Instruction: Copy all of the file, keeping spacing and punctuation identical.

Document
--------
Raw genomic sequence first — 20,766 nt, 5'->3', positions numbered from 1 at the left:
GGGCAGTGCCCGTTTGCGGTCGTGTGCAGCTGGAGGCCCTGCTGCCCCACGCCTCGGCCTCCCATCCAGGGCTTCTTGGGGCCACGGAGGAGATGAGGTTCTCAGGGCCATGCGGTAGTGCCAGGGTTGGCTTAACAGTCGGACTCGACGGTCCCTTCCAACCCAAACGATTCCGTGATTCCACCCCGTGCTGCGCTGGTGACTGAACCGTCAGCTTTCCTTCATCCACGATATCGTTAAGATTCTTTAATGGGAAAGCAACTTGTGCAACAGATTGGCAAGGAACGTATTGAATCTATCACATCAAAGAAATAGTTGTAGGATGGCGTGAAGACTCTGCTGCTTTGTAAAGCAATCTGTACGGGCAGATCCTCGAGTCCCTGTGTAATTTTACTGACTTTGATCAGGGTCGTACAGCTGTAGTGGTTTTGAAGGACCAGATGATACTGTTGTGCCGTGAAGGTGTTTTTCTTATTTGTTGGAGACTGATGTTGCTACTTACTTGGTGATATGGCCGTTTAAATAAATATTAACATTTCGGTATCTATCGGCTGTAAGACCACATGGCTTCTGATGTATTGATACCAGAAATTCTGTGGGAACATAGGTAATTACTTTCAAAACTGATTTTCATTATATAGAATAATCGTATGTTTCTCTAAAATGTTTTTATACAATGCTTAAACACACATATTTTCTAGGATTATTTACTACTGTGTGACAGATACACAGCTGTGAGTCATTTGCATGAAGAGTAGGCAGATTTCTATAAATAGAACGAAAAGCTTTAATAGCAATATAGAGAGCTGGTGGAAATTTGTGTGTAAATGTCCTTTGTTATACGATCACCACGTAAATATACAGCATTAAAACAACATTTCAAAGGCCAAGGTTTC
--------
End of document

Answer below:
Raw genomic sequence first — 20,766 nt, 5'->3', positions numbered from 1 at the left:
GGGCAGTGCCCGTTTGCGGTCGTGTGCAGCTGGAGGCCCTGCTGCCCCACGCCTCGGCCTCCCATCCAGGGCTTCTTGGGGCCACGGAGGAGATGAGGTTCTCAGGGCCATGCGGTAGTGCCAGGGTTGGCTTAACAGTCGGACTCGACGGTCCCTTCCAACCCAAACGATTCCGTGATTCCACCCCGTGCTGCGCTGGTGACTGAACCGTCAGCTTTCCTTCATCCACGATATCGTTAAGATTCTTTAATGGGAAAGCAACTTGTGCAACAGATTGGCAAGGAACGTATTGAATCTATCACATCAAAGAAATAGTTGTAGGATGGCGTGAAGACTCTGCTGCTTTGTAAAGCAATCTGTACGGGCAGATCCTCGAGTCCCTGTGTAATTTTACTGACTTTGATCAGGGTCGTACAGCTGTAGTGGTTTTGAAGGACCAGATGATACTGTTGTGCCGTGAAGGTGTTTTTCTTATTTGTTGGAGACTGATGTTGCTACTTACTTGGTGATATGGCCGTTTAAATAAATATTAACATTTCGGTATCTATCGGCTGTAAGACCACATGGCTTCTGATGTATTGATACCAGAAATTCTGTGGGAACATAGGTAATTACTTTCAAAACTGATTTTCATTATATAGAATAATCGTATGTTTCTCTAAAATGTTTTTATACAATGCTTAAACACACATATTTTCTAGGATTATTTACTACTGTGTGACAGATACACAGCTGTGAGTCATTTGCATGAAGAGTAGGCAGATTTCTATAAATAGAACGAAAAGCTTTAATAGCAATATAGAGAGCTGGTGGAAATTTGTGTGTAAATGTCCTTTGTTATACGATCACCACGTAAATATACAGCATTAAAACAACATTTCAAAGGCCAAGGTTTC